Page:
Ticks are known to emit pheromones to attract mates, broadcast their location to other individuals, and regulate their attachment to the animals they parasitize. Nunes and von Zuben realized the same pheromones could be used as a decoy, ‘tricking’ the ticks into gathering somewhere where they could be more easily and efficiently dispatched.

“We were able to develop technology so we could attract them, but then we had a different problem: how to kill them,” Nunes says. “And that’s when we decided to use a biocontrol.”

While it’s where the ‘Decoy’ in the company’s name comes from, von Zuben and Nunes eventually decided to drop the pheromone component altogether; the cows had no problem in attracting ticks, after all. What was really needed was the pest control solution by itself.

The biocontrol they’ve developed uses two species of fungi that are lethal to ticks but harmless to cattle, humans, and the environment. It is supplied in the form of a liquid solution that is sprayed onto cattle, as well as the fields they live in.

“This way we can control the population of ticks in the environment, as only 5% of ticks [in a given area] are actually on the cattle; 95% are on the field,” Nunes explains.

Image credit: Decoy Smart Control

“Each bottle of our product has billions of spores,” von Zuben adds. “You dilute the content of this bottle in water, and spray it over animals and fields; the spores attach to the ticks, develop, kill the ticks, and make more spores, which find other ticks. So it has a chain effect.”

This dual-mode of application underlines one of the key advantages that biological inputs can have over their chemical counterparts. The types of chemicals used to control pests are toxic — that’s how they work — but not only to the bugs or parasites they’re targeted at, meaning that runoff can cause environmental problems and put livestock, wildlife, and humans in harm’s way. Residues from these chemicals can also make their way into meat and milk products.

Another increasingly common problem with chemical-based solutions is that pests are acquiring resistance to them, rendering them less effective and pushing farmers to use them in greater — and potentially more harmful — quantities, von Zuben adds.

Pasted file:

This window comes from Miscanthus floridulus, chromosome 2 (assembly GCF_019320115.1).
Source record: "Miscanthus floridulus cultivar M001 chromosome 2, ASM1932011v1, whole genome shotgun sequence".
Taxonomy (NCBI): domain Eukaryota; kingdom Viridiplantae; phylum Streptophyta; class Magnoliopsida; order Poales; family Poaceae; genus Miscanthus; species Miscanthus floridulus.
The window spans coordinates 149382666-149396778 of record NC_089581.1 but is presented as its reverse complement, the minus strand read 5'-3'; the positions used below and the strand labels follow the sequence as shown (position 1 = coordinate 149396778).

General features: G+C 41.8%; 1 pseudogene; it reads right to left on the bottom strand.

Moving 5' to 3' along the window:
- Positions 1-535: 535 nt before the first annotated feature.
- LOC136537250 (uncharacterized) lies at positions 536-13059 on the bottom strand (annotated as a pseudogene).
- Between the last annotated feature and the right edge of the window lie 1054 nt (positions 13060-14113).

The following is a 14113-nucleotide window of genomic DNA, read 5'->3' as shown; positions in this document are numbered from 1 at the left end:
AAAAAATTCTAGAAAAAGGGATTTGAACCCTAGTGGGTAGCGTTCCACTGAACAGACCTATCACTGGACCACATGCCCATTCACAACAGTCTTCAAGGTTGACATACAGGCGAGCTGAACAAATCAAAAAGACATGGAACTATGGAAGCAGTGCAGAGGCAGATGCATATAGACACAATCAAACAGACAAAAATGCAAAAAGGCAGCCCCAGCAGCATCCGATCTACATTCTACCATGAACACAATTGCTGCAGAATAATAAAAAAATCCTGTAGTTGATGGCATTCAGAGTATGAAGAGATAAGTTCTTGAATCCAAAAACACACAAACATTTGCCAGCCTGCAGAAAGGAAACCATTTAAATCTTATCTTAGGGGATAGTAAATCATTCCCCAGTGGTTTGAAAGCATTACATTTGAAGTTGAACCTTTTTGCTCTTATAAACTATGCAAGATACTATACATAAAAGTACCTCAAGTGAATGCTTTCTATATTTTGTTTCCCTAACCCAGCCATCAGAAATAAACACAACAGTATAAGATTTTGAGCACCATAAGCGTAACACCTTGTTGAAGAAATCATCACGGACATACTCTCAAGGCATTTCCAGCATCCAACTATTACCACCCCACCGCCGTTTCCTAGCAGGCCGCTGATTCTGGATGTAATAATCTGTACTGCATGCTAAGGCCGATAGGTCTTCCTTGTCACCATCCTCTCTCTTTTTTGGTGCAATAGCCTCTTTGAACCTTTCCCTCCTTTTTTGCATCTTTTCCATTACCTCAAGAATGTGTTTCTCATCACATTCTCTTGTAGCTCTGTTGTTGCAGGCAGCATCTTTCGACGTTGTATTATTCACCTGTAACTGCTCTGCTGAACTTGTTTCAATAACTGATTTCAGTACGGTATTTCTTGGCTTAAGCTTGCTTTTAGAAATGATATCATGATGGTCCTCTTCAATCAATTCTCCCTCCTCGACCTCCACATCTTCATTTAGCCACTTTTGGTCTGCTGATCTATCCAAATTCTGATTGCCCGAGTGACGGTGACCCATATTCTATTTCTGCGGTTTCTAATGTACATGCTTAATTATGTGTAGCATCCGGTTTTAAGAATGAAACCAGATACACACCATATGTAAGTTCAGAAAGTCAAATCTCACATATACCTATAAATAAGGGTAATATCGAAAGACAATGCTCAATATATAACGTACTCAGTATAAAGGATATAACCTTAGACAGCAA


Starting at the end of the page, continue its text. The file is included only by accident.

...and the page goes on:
The co-founders say that the product has been tested on over 100,000 animals across 800 properties in their region of Brazil.

“This was very important to us because the farmers helped us to develop our product. They gave us a lot of feedback to incorporate, so they are really partners in the development of this product,” Nunes says.

These partnerships with farmers have also enabled Decoy to monetize the product while it awaits regulatory approval for a full commercial launch.

“We offer for them to be a part of our research, and make an agreement [to the effect that] ‘you use the tech, give us the data, and if you like it, you can give us some money to keep running the research,'” von Zuben explains.

Expansion plans

This traction, plus the positive response from cattle farmers, has attracted the attention of investors. Decoy’s seed round was led by São Paulo City-based agrifood VC firm SP Ventures, with participation from the venture arm of Brazilian animal health company Farmabase.

Decoy Smart Control aims to launch the cattle tick treatment next year, pending regulatory clearance from the Brazilian authorities.

Other tropical cattle markets, such as Australia and India, could be expansion targets for the future. In the meantime, Decoy is starting work on new product lines.

“We’re working on our portfolio. We’re looking at other problems in animal health: dog ticks, fleas — so pet products — and we are developing products for poultry,” Nunes says.

“We see other opportunities as well; in the same way we brought this tech from [crop] agriculture to animal health, we see lots of other areas for biological controls – from domestic products to the plants on your apartment balcony.”